Is Donald Trump attending the inauguration?

People around the world will turn their gaze to the United States today, as Joe Biden officially becomes the 46th President of the United States.

After four years with Donald Trump sitting as Commander-in-Chief, many will be curious to see how different Biden will steer the country.

Biden’s inauguration, though smaller in scale due to coronavirus, is still bringing out the stars. Cher and Barbra Streisand headlined a pre-inauguration concert, Lady Gaga will be performing the National Anthem later today and Jennifer Lopez will also celebrate the new President with a special performance.

But will Trump be there?

Is Donald Trump attending the inauguration?

In one of his final tweets, Donald Trump told his 88 million followers that he would not attend the inauguration of Joe Biden – instead choosing to jet off to Florida on Air Force One.

Tweeting before his permanent Twitter ban, Trump wrote: ‘To all of those who have asked, I will not be going to the Inauguration on January 20th’.

The news came the day after pro-Trump rioters invaded the US Capitol building to protest Joe Biden’s win in the presidential election.

It has been confirmed that outgoing VP Mike Pence will attend the inauguration.

Which US Presidents have not attended the inauguration?

Trump is not the first president to refuse to attend the inauguration of his successor, however, he is the first to do so in 152 years.

There have been four other instances where a sitting president has not attended the inauguration of their replacement.

The first president to abstain from attending their successor’s inauguration was John Adams, in 1801.

The nation’s second-ever president did not attend the inauguration for its third, Thomas Jefferson.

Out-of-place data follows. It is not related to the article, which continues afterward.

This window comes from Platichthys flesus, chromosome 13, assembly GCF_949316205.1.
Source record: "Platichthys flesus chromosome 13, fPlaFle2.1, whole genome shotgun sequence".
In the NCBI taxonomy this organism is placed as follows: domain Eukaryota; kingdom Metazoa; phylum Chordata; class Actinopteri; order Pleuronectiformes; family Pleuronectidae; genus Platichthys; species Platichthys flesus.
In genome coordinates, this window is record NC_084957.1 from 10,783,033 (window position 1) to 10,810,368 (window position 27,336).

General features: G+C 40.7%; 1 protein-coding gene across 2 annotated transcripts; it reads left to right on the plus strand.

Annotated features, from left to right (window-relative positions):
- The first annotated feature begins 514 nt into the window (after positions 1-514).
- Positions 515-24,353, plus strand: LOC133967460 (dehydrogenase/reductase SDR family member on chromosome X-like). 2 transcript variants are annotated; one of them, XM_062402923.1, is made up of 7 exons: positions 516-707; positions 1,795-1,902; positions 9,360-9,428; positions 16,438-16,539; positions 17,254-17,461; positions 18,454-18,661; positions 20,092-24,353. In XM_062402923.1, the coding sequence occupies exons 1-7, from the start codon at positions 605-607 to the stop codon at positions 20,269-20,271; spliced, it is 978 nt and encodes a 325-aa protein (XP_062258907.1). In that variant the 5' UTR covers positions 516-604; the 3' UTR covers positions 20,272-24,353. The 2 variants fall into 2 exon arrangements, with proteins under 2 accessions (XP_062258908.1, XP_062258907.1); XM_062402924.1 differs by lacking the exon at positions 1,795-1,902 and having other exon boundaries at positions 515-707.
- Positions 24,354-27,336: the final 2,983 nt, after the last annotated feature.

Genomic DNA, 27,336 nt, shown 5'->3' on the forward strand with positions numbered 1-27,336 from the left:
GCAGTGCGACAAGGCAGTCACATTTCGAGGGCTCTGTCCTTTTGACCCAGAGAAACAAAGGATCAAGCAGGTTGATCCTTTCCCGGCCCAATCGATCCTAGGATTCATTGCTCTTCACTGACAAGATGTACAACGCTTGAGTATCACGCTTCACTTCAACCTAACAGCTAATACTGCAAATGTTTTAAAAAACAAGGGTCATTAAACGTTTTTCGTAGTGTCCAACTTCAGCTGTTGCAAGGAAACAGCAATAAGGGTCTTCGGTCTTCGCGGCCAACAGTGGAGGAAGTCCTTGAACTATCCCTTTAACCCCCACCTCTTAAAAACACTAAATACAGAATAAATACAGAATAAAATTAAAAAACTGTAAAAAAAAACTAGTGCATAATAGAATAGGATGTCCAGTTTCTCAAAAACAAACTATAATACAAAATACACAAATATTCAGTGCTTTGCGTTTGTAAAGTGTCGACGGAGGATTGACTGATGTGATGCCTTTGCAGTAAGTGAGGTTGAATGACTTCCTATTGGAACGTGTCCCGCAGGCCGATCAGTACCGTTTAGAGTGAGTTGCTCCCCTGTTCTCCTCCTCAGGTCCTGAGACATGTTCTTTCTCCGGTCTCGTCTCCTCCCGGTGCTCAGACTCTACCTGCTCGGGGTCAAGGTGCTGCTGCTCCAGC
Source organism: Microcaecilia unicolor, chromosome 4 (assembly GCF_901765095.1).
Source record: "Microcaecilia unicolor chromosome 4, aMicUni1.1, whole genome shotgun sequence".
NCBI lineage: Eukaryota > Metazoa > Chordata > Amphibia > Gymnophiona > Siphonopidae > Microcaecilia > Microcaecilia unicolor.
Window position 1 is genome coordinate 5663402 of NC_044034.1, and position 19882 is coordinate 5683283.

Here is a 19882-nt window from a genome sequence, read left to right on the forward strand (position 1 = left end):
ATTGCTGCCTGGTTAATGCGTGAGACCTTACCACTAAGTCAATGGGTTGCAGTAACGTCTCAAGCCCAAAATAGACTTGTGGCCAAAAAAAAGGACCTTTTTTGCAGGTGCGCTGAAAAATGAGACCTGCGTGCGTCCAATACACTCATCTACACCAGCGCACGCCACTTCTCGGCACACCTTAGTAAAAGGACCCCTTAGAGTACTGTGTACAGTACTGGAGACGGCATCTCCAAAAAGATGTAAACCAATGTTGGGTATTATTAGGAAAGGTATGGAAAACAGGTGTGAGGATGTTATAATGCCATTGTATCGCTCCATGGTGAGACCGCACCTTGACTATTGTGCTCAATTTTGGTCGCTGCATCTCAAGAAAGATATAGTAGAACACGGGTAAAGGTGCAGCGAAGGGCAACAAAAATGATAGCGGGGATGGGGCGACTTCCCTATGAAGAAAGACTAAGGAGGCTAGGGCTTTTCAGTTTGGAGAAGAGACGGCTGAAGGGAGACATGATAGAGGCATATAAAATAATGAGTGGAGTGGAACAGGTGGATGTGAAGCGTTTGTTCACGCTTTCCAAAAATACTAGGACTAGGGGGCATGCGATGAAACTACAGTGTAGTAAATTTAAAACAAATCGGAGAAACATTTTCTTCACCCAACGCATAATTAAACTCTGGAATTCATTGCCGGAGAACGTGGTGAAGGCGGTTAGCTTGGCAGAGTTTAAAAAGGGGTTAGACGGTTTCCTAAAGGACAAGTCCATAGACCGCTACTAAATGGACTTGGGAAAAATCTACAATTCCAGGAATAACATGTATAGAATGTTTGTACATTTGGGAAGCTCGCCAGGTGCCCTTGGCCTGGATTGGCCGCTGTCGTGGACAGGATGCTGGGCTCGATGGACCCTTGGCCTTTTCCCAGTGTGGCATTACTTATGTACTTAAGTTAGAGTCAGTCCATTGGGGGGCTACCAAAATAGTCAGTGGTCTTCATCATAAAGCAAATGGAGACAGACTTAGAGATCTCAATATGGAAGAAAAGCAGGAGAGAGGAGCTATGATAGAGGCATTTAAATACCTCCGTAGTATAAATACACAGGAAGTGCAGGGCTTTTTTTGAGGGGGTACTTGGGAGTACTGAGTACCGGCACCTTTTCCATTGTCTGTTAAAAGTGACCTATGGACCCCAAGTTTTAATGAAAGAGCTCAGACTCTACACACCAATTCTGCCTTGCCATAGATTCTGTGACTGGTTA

According to The White House Historical Association (WHHA), Adams was never formally invited to the ceremony, which could explain his absence.

The WHHA also suggest Adams may have had good intentions in not attending, as tensions were simmering between the two parties following the election.

Jefferson’s inauguration marked the first peaceful transfer of power from one party to another, as Adams was a Federalist (the first political party in the United States) and Jefferson led the Democratic-Republican Party.

The second president to decide to skip the inauguration of their replacement was John Quincy Adams in 1829 – John Adams’s son, and proof that the apple doesn’t always fall far from the tree.

Quincy Adams refused to attend the inauguration of successor Andrew Jackson, whom he had previously defeated in the 1824 presidential election.

The third president to abstain from attending the inauguration was Martin Van Buren in 1841.

Van Buren did not attend the 1841 inauguration of William Henry Harrison, for reasons that remain unclear because the two appeared friendly – but it turned out to be a smart move on Van Buren’s part as Harrison would go on to give the longest inauguration address in history, clocking in at one hour and 45 minutes.

The fourth and, up until Trump, final president to miss their successor’s inauguration was Andrew Johnson in 1869.

Johnson refused to attend the ceremony for Ulysses S. Grant in the post-Civil War era, despite also being a supporter of the Union – which meant keeping the States together and not letting the South secede.

What happens at the presidential inauguration?

The inauguration is the formal ceremony that marks the start of a new presidency.

Trump’s absence will not affect proceedings.  

The only legally required feature of the day is when the president-elect recites the presidential oath of office.

The oath goes: ‘I do solemnly swear that I will faithfully execute the Office of President of the United States, and will to the best of my ability, preserve, protect and defend the Constitution of the United States.’

The exiting president would usually attend and swap gifts with the new First Family, as Michelle Obama and Barack did for President Trump and First Lady Melania in 2017, but the Bidens will have no such welcome.

It has also become customary for the new president to address crowds, and to invite performances from superstar celebrities.

Barack Obama had Aretha Franklin and Beyoncé perform, for example, but this is more celebratory than official.

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